Where to get a Christmas tree in Vancouver
It wouldn’t be a Vancouver-style Christmas without an essence of eco-chic or a sprinkling of biodegradable magic. For all those wanting to get with the green and ease in the ethics this season, here are some ecologically sound Christmas tree ideas (right through from purchasing your pine to disposing of the remains).
1) Ever Grow Live Tree Rentals. Trees are living things…until we chop them down, drag them in to the house and cover them with tinsel. Not so at Ever Grow. This nifty little business provides an eco-conscious solution to our guilty pleasure of festive felling. Not only will they rent you a live tree already planted in a pot for you to nurture and enjoy over Christmas, but they also deliver it to your door and pick it up afterwards. Then they replant it ready for next year. Ever Grow is based in Burnaby and serve the Vancouver areas.
2) Purchase a potted pine. The BC Christmas Council(!) has a list to rival Santa’s of Christmas tree farms in BC. Up the ethical ante though and say no to purchasing pre-cut. Ask for a live tree instead (you might be able to save yourself a bit of digging by asking for one that’s already potted and ready to go). Once the decorations are done and the presents unwrapped, all that remains is for you transfer your trusty tree to your own back yard ready for next year. The ultimate full-circle in recycling.
3) Turn tradition on its head and do away with a real tree altogether. Instead, create your own Christmas ‘canstruction’ from tins of yummy food creatively piled on top of one another in the shape of a tree. In doing so you’re transforming the word ‘artificial’ from ecologically distasteful to something really tasty, without sacrificing environmental ethics. Go one step further and be the first on your block to throw a canstruction party. Invite friends round with their own tins of food and create your tree together. By donating the food to a charity such as the Foodbank afterwards you’re ticking all the ethical boxes.
4) Net yourself a Norfolk Island Pine. Visit many a garden centre this winter and you’ll notice these coniferous cuties being touted as alternatives to pre-cut Christmas trees. They’re great for those with amateurish green fingers as they grow slowly and need only average watering. You can probably even buy them potted, ready for their seasonal showcase. Word of warning though – once the party’s over, they must be kept indoors. They’re native to much warmer places than Canada, so prepare for ethical guilt if you push it out on to the patio expecting it to man-up and brave our cooler climes.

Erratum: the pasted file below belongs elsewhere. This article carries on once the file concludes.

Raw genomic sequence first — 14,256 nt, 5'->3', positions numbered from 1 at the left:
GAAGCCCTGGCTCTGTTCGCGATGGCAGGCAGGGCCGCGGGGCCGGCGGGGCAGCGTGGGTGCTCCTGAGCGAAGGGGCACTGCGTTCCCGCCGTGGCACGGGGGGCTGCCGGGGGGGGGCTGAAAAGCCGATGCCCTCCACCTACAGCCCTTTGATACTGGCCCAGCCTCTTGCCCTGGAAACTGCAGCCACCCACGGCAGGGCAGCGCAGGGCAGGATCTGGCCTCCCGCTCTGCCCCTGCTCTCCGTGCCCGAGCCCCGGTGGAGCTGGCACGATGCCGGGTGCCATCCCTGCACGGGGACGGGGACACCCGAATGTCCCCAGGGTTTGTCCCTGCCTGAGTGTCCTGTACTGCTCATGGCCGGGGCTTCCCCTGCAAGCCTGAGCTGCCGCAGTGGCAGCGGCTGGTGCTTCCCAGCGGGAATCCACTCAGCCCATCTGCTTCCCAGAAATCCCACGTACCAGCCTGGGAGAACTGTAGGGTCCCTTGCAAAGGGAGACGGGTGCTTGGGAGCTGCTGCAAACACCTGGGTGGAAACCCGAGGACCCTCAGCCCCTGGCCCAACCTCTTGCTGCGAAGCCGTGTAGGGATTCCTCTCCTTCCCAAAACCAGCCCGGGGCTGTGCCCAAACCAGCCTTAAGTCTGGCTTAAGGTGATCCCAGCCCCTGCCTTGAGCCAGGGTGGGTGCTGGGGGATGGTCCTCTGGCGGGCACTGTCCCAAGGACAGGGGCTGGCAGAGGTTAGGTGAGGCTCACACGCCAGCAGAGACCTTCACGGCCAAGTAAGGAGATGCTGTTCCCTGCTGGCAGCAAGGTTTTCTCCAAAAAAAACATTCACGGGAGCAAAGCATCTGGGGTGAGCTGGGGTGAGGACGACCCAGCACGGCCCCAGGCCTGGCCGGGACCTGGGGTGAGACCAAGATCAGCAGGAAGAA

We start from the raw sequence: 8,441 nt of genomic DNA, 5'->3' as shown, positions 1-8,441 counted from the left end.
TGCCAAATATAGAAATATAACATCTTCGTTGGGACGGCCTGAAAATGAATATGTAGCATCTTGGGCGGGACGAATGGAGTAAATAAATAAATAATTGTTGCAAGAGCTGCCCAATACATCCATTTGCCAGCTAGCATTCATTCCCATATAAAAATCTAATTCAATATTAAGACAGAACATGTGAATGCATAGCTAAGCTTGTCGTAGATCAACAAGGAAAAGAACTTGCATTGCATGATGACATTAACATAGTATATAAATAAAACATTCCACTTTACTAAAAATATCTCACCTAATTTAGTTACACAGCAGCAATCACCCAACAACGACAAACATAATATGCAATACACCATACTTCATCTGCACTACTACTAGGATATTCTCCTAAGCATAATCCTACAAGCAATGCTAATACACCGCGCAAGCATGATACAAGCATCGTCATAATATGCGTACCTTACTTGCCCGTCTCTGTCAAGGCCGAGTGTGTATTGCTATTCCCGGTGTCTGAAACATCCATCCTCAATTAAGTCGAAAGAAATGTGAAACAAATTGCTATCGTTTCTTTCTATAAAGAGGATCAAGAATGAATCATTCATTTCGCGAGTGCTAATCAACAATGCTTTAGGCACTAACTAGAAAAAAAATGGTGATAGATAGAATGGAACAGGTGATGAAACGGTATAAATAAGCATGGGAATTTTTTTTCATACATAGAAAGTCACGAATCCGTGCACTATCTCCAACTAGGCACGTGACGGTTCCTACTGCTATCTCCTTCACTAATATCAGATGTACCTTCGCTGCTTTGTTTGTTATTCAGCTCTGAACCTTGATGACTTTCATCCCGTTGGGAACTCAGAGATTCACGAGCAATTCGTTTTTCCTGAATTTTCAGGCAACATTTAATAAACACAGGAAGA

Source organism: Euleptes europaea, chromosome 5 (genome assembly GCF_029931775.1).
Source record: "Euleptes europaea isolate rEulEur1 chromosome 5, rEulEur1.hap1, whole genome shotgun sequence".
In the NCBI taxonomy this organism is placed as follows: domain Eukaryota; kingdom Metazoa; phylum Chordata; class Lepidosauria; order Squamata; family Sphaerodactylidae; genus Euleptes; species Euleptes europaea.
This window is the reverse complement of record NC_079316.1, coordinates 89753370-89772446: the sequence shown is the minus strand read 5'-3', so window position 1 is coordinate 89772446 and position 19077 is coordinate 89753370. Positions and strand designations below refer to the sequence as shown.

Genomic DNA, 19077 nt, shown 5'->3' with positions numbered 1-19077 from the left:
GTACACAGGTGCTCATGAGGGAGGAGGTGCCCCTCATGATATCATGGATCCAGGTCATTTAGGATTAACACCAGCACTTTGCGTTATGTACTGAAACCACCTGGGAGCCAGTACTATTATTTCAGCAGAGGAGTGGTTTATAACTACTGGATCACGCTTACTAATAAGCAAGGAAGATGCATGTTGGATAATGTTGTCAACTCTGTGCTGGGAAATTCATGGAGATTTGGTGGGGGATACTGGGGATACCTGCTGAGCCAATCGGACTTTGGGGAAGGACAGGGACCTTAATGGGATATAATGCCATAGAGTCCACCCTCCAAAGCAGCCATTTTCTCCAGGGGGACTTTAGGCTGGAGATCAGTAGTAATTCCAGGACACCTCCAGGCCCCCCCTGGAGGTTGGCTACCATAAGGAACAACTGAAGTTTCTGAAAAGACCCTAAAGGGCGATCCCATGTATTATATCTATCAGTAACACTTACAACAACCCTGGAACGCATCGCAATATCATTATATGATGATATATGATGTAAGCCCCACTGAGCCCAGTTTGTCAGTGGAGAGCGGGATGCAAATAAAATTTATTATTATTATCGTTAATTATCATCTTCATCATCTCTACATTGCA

5) Go organic and give back. If you're in the market for an elusive organic tree, look no further than The Bees Knees Christmas Trees. Their enviro-friendly Firs are grown without the use of harsh fertilizers or pesticides, making Mother Nature very happy indeed. These babies are about as ethical as they come - they are the first Salmon Safe Certified Christmas trees grown anywhere in Canada. And just in case your guilt over your credit card bill isn't totally appeased, The Bees Knees are donating a percentage of their sales to the Wildlife Rescue Association at Burnaby Lake. You can pick up a Bees Knees Tree at this year's Holiday Market, run by Vancouver Farmers Market.
And don't forget to recycle. When it comes to Christmas trees if you can’t reduce and you can’t reuse, you can take the final green step and recycle. No matter where you choose your real tree from this year, recycling it afterwards should be a no-brainer. There are plenty of places in Vancouver that will transform your tree in to nutritious compost or wood chippings (often raising money for charity while doing so).* Don’t worry if you haven’t a car either - some offer curbside collection services. If Christmas is all about giving then handing everything back to the very earth from which your tree came brings everything full circle in a very ecologically satisfying style.
* The City of Vancouver, along with volunteers from the Lions Clubs in Vancouver, hosts an annual Christmas tree chippings collection. Drop by the Kitsilano Beach parking lot or the Sunset Beach upper parking lot on January 8th and 9th between 10 am and 4 pm with your chippings. Residents can also consult the January 2011 collection schedule for recycling and yard trimmings.
This eco-themed version of "Oh Christmas Tree" was produced by Local Anxiety, who "have been performing eco-comedy since before Al Gore invented the environment."